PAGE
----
Packers Morning Buzz: Brett Favre the new model for young quarterbacks in postseason

Stu Courtney
Packers News
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Brett Favre celebrates a two-point conversion as the Packers' quarterback.

Welcome to your Morning Buzz, rounding up news and views regarding the Green Bay Packers from around the web and here at

President/CEO Mark Murphy and general manager Brian Gutekunst met Friday with New England Patriots offensive coordinator Josh McDaniels and Patriots defensive play caller Brian Flores about their coaching vacancy. On Saturday they huddled with New Orleans Saints offensive coordinator Pete Carmichael Jr. and tight ends coach Dan Campbell, as well as former Tampa Bay Buccaneers offensive coordinator Todd Monken.

On Sunday, they interviewed Tennessee Titans offensive coordinator Matt LaFleur and former Dolphins coach Adam Gase. It's unclear whether they spoke with Pittsburgh Steelers offensive line coach Mike Munchak, who was reported to be high on the Denver Broncos' list.

We'll start with the Wall Street Journal writing about how Brett Favre's unorthodox style has become the model for many successful young quarterbacks in the NFL playoffs.

The WSJ writes:

As the NFL playoffs begin this weekend, Mahomes headlines a new generation of passer. Six of the quarterbacks in the playoffs are 25 and under—and what unites these emerging stars is how they play nothing like their older counterparts in the playoffs, but like an even older quarterback they grew up idolizing. They play like Brett Favre.

Deshaun Watson, the Texans quarterback, wears No. 4 because of Favre. Dak Prescott, of the Dallas Cowboys, cites Favre as an inspiration. Bears quarterback Mitchell Trubisky played so much like Favre in high school that his coaches called him Favre. Trubisky liked the nickname so much that he put Favre’s name on the license plate of his green Buick LeSabre.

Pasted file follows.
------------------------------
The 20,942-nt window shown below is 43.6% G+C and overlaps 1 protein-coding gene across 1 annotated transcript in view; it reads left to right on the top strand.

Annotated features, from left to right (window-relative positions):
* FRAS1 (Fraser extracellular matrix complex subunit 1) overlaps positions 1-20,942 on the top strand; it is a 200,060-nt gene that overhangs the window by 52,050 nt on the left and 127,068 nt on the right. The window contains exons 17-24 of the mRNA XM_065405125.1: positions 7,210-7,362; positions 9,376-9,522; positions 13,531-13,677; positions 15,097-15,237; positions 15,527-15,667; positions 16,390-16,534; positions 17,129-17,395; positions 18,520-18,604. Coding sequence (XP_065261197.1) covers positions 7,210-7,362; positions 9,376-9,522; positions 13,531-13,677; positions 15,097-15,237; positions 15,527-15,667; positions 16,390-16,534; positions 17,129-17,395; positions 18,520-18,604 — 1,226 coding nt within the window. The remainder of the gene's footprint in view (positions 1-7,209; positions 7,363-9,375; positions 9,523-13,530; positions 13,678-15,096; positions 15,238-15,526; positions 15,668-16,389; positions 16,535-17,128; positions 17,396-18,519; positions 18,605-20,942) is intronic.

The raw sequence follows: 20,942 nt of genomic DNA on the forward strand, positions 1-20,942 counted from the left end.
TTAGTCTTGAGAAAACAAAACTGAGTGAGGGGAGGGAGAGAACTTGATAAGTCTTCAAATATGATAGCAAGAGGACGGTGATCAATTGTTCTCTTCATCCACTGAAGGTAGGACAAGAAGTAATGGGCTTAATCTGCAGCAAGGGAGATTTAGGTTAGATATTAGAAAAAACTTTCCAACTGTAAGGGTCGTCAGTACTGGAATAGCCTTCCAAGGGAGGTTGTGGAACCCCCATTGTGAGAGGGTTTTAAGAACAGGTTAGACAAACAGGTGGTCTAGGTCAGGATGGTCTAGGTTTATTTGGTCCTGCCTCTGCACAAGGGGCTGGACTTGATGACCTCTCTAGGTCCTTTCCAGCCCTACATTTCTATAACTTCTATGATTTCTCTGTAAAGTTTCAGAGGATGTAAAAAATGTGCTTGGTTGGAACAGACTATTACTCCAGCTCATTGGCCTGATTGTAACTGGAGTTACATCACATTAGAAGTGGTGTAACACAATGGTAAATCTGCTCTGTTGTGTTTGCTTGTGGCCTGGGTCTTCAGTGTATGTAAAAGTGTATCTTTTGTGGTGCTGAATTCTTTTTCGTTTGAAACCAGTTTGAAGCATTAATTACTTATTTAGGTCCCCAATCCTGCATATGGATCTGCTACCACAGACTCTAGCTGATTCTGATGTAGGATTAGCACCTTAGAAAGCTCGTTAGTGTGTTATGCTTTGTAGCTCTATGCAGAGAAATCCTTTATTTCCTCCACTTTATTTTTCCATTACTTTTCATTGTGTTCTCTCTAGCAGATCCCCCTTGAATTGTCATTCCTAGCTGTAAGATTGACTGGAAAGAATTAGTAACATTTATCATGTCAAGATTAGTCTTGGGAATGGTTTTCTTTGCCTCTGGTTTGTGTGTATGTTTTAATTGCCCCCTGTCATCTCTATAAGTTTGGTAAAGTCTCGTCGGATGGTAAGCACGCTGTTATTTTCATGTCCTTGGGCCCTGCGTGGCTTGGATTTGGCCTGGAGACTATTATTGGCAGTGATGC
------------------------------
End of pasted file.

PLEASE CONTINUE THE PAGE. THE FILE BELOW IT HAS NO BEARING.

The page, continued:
What makes this a monumental shift is that, for the last two decades, a very different Hall of Fame quarterback has been the model for NFL postseason success. Tom Brady, Drew Brees and Philip Rivers have ruled the league by imitating the precision passing of their own childhood hero: Joe Montana, the archetypal pocket passer—and Favre’s polar opposite.

You can read the entire story here:

Tom Silverstein has all the latest on the coaching search and why McDaniels and Gase look like the safest choices:

Pete Dougherty writes about the appeal of hiring a quarterback whisperer such as Gase or LaFleur:

Monken is another offense-oriented coach:

Jason Wilde of the Madison State Journal writes about how the new coach must fix Aaron Rodgers:

In New York, Mike McCarthy is seen as a coveted candidate for the Jets job:

The MMQB writers weigh in on which NFL coaching vacancy they would prefer:

Twenty years ago this weekend, a Packers era of success ended. A deep dive from Jim Owczarski:

Packers left tackle David Bakhtiari finally getting overdue recognition:

The fact that so many teams with high-priced quarterbacks missed the playoffs underscores the importance of drafting well, writes Tom Oates of the Wisconsin State Journal:

What does it say about the Packers' defense when undrafted lineman Tyler Lancaster is your second-highest-ranking player for 2018, per Pro Football Focus:

And finally ... there are no words:



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